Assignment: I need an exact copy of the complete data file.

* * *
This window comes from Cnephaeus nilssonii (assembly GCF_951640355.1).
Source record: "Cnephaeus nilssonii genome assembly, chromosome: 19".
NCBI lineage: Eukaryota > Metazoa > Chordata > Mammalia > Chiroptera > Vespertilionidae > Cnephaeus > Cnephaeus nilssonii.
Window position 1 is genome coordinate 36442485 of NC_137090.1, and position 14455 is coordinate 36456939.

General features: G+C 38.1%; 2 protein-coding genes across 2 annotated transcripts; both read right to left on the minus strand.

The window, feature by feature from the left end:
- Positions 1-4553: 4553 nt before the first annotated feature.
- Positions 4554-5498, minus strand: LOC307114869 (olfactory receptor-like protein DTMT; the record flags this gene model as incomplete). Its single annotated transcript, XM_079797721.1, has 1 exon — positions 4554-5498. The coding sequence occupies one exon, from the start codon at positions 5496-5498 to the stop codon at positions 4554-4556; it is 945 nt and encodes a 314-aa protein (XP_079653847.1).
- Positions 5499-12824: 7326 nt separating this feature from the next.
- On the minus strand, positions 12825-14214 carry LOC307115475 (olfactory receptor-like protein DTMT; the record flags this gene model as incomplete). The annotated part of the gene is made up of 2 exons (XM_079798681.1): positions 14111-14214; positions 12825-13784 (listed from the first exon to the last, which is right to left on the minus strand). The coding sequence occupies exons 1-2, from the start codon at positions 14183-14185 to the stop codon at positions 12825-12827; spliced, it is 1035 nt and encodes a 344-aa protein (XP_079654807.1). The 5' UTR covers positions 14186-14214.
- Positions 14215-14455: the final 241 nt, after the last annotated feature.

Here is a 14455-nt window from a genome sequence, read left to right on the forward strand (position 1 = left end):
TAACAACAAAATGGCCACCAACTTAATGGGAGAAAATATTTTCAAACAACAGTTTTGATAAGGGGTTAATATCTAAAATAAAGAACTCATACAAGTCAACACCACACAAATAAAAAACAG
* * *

This window comes from Cnephaeus nilssonii (assembly GCF_951640355.1).
Source record: "Cnephaeus nilssonii genome assembly, chromosome: 19".
NCBI lineage: Eukaryota > Metazoa > Chordata > Mammalia > Chiroptera > Vespertilionidae > Cnephaeus > Cnephaeus nilssonii.
Window position 1 is genome coordinate 36442485 of NC_137090.1, and position 14455 is coordinate 36456939.

General features: G+C 38.1%; 2 protein-coding genes across 2 annotated transcripts; both read right to left on the minus strand.

The window, feature by feature from the left end:
- Positions 1-4553: 4553 nt before the first annotated feature.
- Positions 4554-5498, minus strand: LOC307114869 (olfactory receptor-like protein DTMT; the record flags this gene model as incomplete). Its single annotated transcript, XM_079797721.1, has 1 exon — positions 4554-5498. The coding sequence occupies one exon, from the start codon at positions 5496-5498 to the stop codon at positions 4554-4556; it is 945 nt and encodes a 314-aa protein (XP_079653847.1).
- Positions 5499-12824: 7326 nt separating this feature from the next.
- On the minus strand, positions 12825-14214 carry LOC307115475 (olfactory receptor-like protein DTMT; the record flags this gene model as incomplete). The annotated part of the gene is made up of 2 exons (XM_079798681.1): positions 14111-14214; positions 12825-13784 (listed from the first exon to the last, which is right to left on the minus strand). The coding sequence occupies exons 1-2, from the start codon at positions 14183-14185 to the stop codon at positions 12825-12827; spliced, it is 1035 nt and encodes a 344-aa protein (XP_079654807.1). The 5' UTR covers positions 14186-14214.
- Positions 14215-14455: the final 241 nt, after the last annotated feature.

Here is a 14455-nt window from a genome sequence, read left to right on the forward strand (position 1 = left end):
TAACAACAAAATGGCCACCAACTTAATGGGAGAAAATATTTTCAAACAACAGTTTTGATAAGGGGTTAATATCTAAAATAAAGAACTCATACAAGTCAACACCACACAAATAAAAAACAG